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Editor’s note:  This report comes to us from the CALAVERAS ENTERPRISE.

The U.S. Forest Service is heralding its partnerships with individuals and communities to promote healthier forests.

It announced in April that 1.45 million acres of America’s forests and watersheds, an area larger than Delaware, are healthier as a result of partnerships formed to reduce the risk of catastrophic wildfires.

Stanislaus and Eldorado national forests have been doing their part to meet five-year goals by working with local groups and agencies in a program known as the Collaborative Forest Landscape Restoration Program (CFLR). The Cornerstone CFLR Project was awarded to the two forests in partnership with the Amador Calaveras Consensus Group in 2012. Forest health has improved as a result of this effort, the Forest Service said.

Some milestone accomplishments for the local Cornerstone CFLR Project over the past three years include:• Provided jobs to residents in economically disadvantaged, rural communities.

• Hired American Indians to restore cultural sites.

• Provided on-the-job training opportunities for workers.

• Reduced the risk of uncharacteristic fire that could harm people and property by reducing hazardous fuels on 3,441 acres in the wildland urban interface.

• Reduced fuels on 2,832 acres outside of the interface.

• Restored 1,760 acres of wildlife habitat.

• Improved watershed health on 1,053 acres.

• Treated noxious weeds on 381 acres.

• Involved diverse community members in project planning, implementation and monitoring.

• Attracted regional attention as a model for community forest collaboration.

Nationally, collaboration is also working. “CFLRP demonstrates that we can bring together forest industry, environmentalists, local communities and others to produce healthier forests while producing a sustainable timber supply for local mills,” said Robert Bonnie, agriculture undersecretary for Natural Resources and Environment.

“Collaboratives expand Forest Service resources – generating over $76.1 million in matching funding from partners in the past five years, and with continued support we expect this number to grow over the next five years.”

On the local level, the Amador Calaveras Consensus Group (which includes the: Amador Fire Safe Council, Bureau of Land Management, Natural Resources Conservation Service, Calaveras Healthy Impact Products Solutions (CHIPS) group, forest-based businesses and landowners, California Department of Fish and Wildlife, Foothill Conservancy, Central Sierra Environmental Resource Center, CalFire and others) has worked diligently to achieve on-the-ground results that are making a difference in the communities it serves.

“We’re grateful to everyone in the Amador-Calaveras Consensus Group who has worked so hard on the Cornerstone Project,” said Katherine Evatt, president of the Foothill Conservancy. “We truly appreciate our partnership with the U.S. Forest Service. Working to achieve consensus on challenging forest issues creates real, lasting solutions that benefit our communities, the economy and our natural environment.”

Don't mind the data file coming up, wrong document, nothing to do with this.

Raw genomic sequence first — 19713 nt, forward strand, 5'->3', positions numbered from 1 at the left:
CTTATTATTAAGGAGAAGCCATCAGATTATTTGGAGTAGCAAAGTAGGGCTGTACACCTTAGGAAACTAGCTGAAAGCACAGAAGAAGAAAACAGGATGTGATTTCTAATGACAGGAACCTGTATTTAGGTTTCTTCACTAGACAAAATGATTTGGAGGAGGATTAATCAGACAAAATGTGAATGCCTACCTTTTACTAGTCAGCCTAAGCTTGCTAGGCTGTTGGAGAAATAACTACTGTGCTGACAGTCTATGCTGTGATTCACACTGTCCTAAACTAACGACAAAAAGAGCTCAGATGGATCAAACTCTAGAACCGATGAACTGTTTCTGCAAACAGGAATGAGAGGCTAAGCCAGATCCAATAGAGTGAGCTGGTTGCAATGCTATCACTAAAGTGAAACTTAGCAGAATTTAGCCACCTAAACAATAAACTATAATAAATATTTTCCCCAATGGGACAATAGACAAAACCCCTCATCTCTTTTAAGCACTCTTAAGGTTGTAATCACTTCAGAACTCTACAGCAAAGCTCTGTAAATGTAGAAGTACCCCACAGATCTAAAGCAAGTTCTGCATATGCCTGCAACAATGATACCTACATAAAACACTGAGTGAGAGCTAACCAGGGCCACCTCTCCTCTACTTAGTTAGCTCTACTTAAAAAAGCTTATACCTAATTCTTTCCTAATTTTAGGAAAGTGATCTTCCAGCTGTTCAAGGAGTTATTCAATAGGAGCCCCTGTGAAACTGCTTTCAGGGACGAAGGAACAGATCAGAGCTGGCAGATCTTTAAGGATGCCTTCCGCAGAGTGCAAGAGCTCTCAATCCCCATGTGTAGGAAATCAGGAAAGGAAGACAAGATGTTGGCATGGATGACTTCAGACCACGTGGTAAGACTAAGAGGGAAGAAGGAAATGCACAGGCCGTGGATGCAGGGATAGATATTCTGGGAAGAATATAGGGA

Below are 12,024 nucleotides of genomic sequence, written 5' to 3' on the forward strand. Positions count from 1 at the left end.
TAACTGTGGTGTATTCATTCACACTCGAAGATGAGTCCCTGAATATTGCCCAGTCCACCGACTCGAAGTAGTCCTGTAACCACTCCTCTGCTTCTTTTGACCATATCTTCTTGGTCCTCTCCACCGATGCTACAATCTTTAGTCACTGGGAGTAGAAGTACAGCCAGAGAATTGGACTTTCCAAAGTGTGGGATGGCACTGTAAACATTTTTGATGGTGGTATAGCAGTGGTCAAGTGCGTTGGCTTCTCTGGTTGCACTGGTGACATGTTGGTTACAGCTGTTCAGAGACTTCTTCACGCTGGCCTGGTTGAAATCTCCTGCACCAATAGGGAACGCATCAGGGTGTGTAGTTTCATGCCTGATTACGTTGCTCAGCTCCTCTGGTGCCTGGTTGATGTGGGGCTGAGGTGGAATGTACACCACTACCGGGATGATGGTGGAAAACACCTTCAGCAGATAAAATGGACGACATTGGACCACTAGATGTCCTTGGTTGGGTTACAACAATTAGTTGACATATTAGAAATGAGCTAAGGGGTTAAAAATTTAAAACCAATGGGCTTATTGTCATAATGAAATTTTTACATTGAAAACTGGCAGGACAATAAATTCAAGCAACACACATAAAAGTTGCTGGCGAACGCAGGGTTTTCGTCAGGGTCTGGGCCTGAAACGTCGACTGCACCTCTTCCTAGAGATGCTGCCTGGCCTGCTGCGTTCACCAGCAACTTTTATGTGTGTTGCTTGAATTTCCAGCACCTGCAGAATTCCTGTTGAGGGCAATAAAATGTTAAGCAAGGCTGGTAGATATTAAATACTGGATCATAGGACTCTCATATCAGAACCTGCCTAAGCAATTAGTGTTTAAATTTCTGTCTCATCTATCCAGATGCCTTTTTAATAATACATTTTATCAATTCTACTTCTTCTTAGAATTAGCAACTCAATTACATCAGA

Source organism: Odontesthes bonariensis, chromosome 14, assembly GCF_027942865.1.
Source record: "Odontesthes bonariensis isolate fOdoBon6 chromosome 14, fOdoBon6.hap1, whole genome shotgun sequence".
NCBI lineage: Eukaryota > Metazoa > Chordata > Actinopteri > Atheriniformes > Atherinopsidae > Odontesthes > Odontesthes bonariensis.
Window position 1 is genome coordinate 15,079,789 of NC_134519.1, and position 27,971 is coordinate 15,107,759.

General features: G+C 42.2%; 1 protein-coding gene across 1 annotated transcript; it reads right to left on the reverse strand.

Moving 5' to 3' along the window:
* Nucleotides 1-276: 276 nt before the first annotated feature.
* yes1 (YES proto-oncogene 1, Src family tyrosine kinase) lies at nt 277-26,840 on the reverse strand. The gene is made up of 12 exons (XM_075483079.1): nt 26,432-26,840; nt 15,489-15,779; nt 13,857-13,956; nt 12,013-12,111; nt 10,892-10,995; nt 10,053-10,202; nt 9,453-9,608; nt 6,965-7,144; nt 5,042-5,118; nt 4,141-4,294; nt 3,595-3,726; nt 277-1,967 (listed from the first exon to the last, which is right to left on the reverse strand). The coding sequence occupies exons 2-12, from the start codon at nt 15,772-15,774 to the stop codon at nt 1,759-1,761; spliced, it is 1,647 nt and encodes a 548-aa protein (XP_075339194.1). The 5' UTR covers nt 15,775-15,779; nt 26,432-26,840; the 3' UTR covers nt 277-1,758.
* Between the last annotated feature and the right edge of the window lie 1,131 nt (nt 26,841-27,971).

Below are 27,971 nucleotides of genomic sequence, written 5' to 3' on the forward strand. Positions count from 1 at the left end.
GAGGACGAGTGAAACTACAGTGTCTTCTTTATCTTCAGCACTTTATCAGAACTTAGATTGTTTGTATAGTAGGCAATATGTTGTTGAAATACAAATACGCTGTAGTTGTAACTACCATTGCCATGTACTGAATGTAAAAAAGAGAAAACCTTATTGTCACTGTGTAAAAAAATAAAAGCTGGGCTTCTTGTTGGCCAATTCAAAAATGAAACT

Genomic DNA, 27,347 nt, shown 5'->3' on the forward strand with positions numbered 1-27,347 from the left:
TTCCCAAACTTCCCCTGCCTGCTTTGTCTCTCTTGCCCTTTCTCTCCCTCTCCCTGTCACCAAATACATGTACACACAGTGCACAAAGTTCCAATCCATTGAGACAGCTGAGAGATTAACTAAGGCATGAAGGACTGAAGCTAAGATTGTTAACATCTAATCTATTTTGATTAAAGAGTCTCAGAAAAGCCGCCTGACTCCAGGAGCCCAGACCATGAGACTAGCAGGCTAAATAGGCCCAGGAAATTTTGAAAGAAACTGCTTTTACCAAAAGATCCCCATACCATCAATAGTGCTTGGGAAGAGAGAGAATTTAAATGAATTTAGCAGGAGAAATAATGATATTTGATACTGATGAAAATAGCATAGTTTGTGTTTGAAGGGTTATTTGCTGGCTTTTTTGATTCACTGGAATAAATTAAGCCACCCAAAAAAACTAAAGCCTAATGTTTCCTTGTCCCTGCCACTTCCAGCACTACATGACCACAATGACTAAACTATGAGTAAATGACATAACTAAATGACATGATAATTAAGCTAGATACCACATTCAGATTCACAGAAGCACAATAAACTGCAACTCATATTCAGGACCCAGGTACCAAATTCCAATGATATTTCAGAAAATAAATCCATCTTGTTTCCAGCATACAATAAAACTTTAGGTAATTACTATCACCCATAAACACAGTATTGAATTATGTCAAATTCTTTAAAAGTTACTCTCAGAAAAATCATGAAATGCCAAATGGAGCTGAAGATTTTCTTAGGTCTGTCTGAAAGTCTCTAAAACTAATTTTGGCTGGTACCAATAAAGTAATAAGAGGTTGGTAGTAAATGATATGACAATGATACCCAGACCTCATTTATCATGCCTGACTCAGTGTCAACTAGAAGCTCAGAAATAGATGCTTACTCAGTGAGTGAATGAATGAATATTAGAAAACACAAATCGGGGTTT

“Though more work still needs to be completed in upcoming years,” said Teresa McClung, Calaveras District ranger for the Stanislaus National Forest, “it’s good for us to celebrate the milestones we have accomplished thus far as a collaborative group. We are much more effective at improving the health of our forests and our communities when we all work together.”

“A great example of the benefits of working collaboratively is how the Cornerstone partners have played a role in the Power Fire Reforestation Environmental Impact Statement,” added Rick Hopson, Amador District ranger for the Eldorado National Forest. “The group came up with an alternative that both meets the purpose of the project and addresses public concerns. This kind of involvement leads to better decisions about work on public lands.”

More information on the five-year report along with links to Cornerstone fact sheets can be found at:

The mission of the U.S. Forest Service, part of the U.S. Department of Agriculture, is to sustain the health, diversity and productivity of the nation’s forests and grasslands to meet the needs of present and future generations. The agency manages 193 million acres of public land, provides assistance to state and private landowners and maintains the largest forestry research organization in the world. Public lands the Forest Service manages contribute more than $13 billion to the economy each year through visitor spending alone. Those same lands provide 20 percent of the nation’s clean water supply, a value estimated at $7.2 billion per year. The agency has either a direct or indirect role in stewardship of about 80 percent of the 850 million forested acres within the U.S., of which 100 million acres are urban forests where most Americans live.

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